A Broad Spectrum: Colors in Hindi Cinema

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Akshay Kumar and Parineeti Chopra in Kesari, which released on Holi 2019. Photo: Hype PR

The Holi festival makes us look back on how colorful Hindi film titles and songs have always been. Almost every significant hue has been used in film titles alone, let alone songs, as we shall see! The colorful panorama began in 1935 with a film named Neela (blue).

Kesari (Saffron) was a patriotic drama that even released on the day of Holi 2019, a patriotic drama featuring Akshay Kumar and based on the historic Battle of Saragarhi. Saffron is the color of bravery, abstinence and sacrifice in Hindu and Sikh religions, and Kesari was about the incredible 9-hour battle of just 21 Sikhs against 10,000 Afghan invaders.

Let us now see how Hindi films explored the spectrum (pun intended) of colors down the decades. Lal (red) Patthar, Lal Salaam, Lal Kothi, Laal Badshah, Lal Quila, Lal Bangla, Red Rose, Neela Akash, Neel Kamal, Kaala Pani, Kala Bazar (and the 1989 film spelt Kaala Bazaar), Kaala Patthar, Kala Aadmi, Hare (Green) Kanch Ki Chooriyan, Hari Bhari, Gulaab (Pink) Gang, The Girl In Yellow Boots, The Sky Is Pink, Safed (White) Haathi, Safed Jhoot and White Rainbow were among the films in which colors became a part of the title.

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Some of the titles above were not necessarily about the color though: Lal Salaam is a Communist / Maoist greeting, while Safed Haathi and Safed Jhoot respectively spoke of a symbolic white elephant and a white lie.

However, and interestingly so more in the millennium, single colors, including Kesari, formed the titles by themselves, often again with a metaphorical or other relevance.

Sanjay Leela Bhansali’s Black, on the black world of the blind protagonist (Rani Mukerji) was released in 2005. The film was a massive hit globally and won awards as well, including the National award for Amitabh Bachchan.

Black & White (2008) remains director Subhash Ghai’s first and only attempt at a modest-budget directorial that was a mid-stream subject. The Anil Kapoor film simply did not connect with its story of good and bad values (black and white).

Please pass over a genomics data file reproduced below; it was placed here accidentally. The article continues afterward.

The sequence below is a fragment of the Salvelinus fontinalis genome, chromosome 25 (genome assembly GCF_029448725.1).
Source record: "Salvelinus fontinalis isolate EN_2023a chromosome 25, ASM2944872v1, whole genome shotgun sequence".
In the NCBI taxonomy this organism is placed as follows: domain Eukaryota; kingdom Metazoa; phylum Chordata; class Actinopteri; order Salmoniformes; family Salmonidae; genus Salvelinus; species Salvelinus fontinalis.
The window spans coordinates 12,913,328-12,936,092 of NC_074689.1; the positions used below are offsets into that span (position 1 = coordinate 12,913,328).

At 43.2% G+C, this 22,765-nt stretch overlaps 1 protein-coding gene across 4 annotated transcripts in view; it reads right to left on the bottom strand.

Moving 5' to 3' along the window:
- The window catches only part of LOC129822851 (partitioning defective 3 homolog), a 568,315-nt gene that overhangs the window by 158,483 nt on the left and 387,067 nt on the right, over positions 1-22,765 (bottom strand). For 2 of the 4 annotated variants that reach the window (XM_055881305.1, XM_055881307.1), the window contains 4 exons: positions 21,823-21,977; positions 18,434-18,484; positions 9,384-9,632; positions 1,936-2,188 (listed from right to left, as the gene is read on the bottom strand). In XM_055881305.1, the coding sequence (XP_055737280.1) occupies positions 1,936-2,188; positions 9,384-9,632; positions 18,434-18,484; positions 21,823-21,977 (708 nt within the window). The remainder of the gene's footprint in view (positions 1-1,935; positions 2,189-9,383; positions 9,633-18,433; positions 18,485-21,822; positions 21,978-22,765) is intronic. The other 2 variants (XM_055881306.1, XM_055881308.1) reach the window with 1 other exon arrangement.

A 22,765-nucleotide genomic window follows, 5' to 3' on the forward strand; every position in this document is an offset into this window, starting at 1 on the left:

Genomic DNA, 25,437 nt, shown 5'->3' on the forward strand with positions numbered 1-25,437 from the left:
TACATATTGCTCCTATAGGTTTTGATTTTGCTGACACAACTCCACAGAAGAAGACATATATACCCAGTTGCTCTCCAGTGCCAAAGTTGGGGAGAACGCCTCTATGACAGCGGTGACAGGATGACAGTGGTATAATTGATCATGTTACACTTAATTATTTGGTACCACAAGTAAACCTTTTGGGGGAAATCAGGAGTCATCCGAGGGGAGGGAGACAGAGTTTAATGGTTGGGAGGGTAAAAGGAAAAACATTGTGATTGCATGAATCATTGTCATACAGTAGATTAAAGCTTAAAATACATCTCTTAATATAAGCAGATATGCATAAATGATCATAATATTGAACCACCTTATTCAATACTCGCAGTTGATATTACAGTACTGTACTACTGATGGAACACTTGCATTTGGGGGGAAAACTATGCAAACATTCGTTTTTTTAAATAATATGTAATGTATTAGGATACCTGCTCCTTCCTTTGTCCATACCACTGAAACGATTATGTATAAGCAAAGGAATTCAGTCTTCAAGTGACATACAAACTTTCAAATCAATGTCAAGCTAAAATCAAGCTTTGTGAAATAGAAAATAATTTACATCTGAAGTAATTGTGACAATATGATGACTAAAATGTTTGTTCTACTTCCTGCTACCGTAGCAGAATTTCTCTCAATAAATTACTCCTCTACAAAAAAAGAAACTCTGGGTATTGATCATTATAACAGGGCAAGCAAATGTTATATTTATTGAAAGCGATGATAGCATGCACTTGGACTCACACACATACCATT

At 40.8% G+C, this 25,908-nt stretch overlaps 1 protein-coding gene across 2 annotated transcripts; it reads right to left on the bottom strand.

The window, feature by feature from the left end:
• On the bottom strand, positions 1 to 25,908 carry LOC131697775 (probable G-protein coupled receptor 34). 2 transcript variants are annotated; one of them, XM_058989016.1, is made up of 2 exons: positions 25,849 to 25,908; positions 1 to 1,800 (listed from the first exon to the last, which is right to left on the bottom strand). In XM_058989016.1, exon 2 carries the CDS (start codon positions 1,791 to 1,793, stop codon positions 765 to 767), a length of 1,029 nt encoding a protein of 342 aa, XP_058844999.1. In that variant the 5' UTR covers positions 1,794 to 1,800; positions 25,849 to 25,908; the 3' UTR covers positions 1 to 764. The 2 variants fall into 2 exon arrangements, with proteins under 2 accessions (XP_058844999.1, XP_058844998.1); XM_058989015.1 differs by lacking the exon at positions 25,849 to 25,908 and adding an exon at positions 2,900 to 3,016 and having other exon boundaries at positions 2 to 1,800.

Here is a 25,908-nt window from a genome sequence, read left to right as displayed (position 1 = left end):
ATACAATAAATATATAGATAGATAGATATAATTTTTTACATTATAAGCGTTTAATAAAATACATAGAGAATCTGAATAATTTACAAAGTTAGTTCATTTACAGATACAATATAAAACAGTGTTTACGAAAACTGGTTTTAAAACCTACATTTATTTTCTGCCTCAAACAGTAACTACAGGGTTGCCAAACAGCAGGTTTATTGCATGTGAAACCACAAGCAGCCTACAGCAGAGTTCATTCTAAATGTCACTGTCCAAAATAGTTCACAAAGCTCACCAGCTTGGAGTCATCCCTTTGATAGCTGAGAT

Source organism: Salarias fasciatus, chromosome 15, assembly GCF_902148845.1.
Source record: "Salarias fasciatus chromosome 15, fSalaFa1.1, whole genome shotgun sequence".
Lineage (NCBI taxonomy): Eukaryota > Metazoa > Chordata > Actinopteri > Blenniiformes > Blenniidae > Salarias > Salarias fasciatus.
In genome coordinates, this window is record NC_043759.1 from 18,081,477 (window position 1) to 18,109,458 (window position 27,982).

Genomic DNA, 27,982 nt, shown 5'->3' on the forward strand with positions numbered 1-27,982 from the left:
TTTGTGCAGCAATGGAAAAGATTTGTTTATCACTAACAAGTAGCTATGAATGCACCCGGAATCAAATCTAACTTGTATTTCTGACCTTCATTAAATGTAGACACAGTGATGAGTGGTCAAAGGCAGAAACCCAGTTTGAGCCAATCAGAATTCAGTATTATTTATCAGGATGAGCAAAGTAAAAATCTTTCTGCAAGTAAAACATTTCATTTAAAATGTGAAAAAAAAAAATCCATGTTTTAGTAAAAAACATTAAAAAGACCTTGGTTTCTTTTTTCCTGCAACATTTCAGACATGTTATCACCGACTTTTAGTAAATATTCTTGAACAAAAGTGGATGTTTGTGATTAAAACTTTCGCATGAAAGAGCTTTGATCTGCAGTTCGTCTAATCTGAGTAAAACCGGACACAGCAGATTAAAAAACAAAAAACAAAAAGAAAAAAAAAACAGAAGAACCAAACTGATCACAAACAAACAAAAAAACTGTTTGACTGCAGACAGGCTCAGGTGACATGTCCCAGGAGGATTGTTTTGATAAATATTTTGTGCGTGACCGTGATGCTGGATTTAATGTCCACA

Blue (2009) was a fiasco of an action drama that capsized like the ship that played a major role in this thriller on the high seas. ‘Blue’ here represented the color of the sea for this star-heavy film with Akshay Kumar, Katrina Kaif and Sanjay Dutt. The film pioneered its music album on a Pen Drive, but the score, like the film, was a disaster.

Rajkumar Santoshi’s Khakee (2004) is arguably his career-best after Ghayal and Damini (wherein Holi played a crucial role!). The twists-laden action drama had khakee, the color of the cops’ uniform (a mix of beige and brown), as its title. Amitabh Bachchan, Akshay Kumar, Ajay Devgn, Aishwarya Rai and Tusshar starred in the film that pioneered one more technology—it was the first Indian film to have Digital Intermediate (DI) in India, a process that color-corrects and gives uniformity to the backdrop of sequences on screen.

The 2016 film Pink was yet again top-lined by Amitabh, who, as a counsel with a back-story, fought for the honor of four girls in court. And Red: The Dark Side (2007) featuring Aftab Shivdasani, Celina Jaitley and Amrita Arora, was an erotic love triangle and thriller. Unlike Pink, it was a washout.

The Aankhen song Lal dupattewali was a chartbuster. Photo: Music Video Grab

10 famous songs on Colors

Gore rang pe na itna / Roti (1974)

Gori gori gaon ki gori /Ye Gulistan Hamara (1973)

Gulabi ankhen / The Train (1970)

Hare kanch ki choodiyan / Hare Kanch Ki Chooriyan (1967)

Kesariya baalma / Lekin (1991)

Krishna o kaale Krishna / Main Bhi Ladki Hoon (1964)

Lal dupattewali tera naam / Aankhen (1993)

Lal lal honthon pe / Najayaz (1995)

Neele neele ambar par / Kalaakaar (1983)

Yeh lal rang / Premnagar (1974)

 

 

 

 

 

 

 

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